Is Ti West’s long-awaited return to horror a triumph or a tragedy?
For one that sometimes gives the impression writer-director Ti West was going down a checklist of things he could include to get boycotted by as many ‘concerned citizens’ groups as possible, X is a very careful film.
You’ve got fairly graphic depictions of sex, pornography, violence and gore, peppered with themes of religious transgression and sexual liberation, and yet X feels restrained, deliberate. It doesn’t feel like a juvenile prodding of people’s sensibilities without thought, but rather a considered and witty juxtaposition of sex and violence, arguably the two things that tantalize and terrify us day-to-day the most.
That’s all perhaps a bit too fancy a description of the film though, because is a heaping barrel of fun. The story unravels at a fantastic pace, hitting you with perfectly timed escalations and revelations, and propelled in between with some amusing dialogue, solid acting, and intriguing camerawork.
West seems to be a fan of 70s and 80s low budget horror, and a learned one at that, because he can play all of the beats out perfectly, just the way he did in his earlier film, The House of the Devil. In some ways this feels like the Texas Chainsaw Massacre film we deserved this year, as opposed to the godawful Netflix reboot we actually got.
Your mileage may vary in how disturbing you find the film, but I’m willing to bet it’s more tame than whatever you’re imagining. The way you react to taboo-busting creepiness like this will also affect the way you view the film. There were just as many giggles in my screening as gasps and stunned silences, all at the same time.
Personally, I wouldn’t describe it as particular scary or tense but that’s clearly not West’s goal here – X errs more towards black comedy than anything else. This is the kind of hide-behind-your eyes film where the gore is telegraphed a mile away, and part of the fun is the release of easy tension when the inevitable arrives.
After all, there’s an awful lot of similarity between dramatic foreshadowing and the structure of joke, with set-up, reminders, and payoff. In X, it feels like both, and more importantly, it feels intentional. The first act places so many Chekov’s guns on the wall, but the third fires every one of them. Some are more satisfying than others, but the satisfaction of a story coming together this well is its own, greater kind of satisfaction.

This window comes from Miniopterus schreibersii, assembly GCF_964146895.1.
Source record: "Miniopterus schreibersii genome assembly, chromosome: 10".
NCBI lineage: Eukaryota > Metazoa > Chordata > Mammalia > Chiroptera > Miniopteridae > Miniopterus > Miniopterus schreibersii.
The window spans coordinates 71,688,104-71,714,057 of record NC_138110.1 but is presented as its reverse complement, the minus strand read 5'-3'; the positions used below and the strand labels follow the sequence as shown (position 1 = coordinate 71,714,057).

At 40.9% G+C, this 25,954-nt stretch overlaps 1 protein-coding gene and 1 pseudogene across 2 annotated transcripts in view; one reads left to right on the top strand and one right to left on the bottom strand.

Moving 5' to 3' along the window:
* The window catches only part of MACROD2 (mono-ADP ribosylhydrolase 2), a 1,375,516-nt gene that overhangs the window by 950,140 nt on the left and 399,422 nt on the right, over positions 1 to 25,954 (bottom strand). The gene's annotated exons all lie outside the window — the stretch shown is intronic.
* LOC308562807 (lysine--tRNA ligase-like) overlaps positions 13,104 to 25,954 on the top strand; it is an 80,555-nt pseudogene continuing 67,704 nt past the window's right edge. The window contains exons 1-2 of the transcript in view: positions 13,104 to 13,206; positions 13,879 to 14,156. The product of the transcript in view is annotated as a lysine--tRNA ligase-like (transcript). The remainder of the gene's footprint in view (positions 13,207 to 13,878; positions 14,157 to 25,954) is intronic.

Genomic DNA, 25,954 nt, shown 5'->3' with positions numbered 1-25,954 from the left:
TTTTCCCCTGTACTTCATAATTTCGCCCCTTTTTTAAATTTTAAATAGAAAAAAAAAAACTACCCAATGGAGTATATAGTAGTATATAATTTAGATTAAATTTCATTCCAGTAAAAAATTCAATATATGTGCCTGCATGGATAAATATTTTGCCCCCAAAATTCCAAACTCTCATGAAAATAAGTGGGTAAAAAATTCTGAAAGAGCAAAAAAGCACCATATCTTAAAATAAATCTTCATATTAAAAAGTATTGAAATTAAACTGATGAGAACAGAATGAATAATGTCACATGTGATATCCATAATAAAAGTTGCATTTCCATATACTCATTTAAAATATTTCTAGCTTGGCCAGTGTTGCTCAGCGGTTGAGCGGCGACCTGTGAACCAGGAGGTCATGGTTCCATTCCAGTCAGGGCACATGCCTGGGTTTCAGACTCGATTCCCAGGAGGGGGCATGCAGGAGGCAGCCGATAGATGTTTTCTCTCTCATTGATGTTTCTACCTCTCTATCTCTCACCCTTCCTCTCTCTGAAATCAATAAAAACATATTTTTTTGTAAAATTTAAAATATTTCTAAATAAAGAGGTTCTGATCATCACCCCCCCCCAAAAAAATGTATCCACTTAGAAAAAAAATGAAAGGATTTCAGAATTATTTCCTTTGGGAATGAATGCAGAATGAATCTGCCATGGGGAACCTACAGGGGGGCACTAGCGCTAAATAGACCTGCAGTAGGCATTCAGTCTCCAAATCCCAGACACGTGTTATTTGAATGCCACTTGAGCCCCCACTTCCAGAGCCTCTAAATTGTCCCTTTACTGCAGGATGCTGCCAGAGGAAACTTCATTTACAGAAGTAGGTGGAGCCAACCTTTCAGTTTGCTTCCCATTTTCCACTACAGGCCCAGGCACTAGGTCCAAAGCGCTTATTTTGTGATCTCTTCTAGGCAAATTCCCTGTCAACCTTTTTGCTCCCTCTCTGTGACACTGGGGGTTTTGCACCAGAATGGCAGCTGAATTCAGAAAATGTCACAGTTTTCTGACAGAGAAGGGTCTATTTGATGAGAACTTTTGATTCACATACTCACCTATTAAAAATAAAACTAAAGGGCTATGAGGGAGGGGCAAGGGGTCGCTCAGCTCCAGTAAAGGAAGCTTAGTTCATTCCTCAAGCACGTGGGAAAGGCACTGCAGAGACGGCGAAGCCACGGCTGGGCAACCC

X is chock full of humour throughout, in fact. Not in the laugh out loud traditional jokey sense, but in a wry, clever kind of way. For the most part anyway – for the first half this is a film about an amateur porno being filmed so there’s plenty of pretty great dick jokes throughout.
But elsewhere, the joke seems to be one about self-awareness, and the ironic similarities between porn and horror. The director/cameraman character, keen to make the first arthouse porn film, argues for taking an avant-garde approach to editing. The others urge him to sit back and just “show them what they want to see”.
This comes right alongside West combining classic (read, tired) slasher fiction tropes with a unique editing style wherein the scenes cut back and forth between each other five or six times before settling on the next one. It’s all very meta, and thankfully not in an obnoxious way.
All in all, there’s cleverness and fun to be found in nearly every element of X, and it’s not just a great twist on the slasher genre, it’s a brilliantly-made film full-stop. Here’s to seeing more from Ti West when the surprise prequel comes out soon!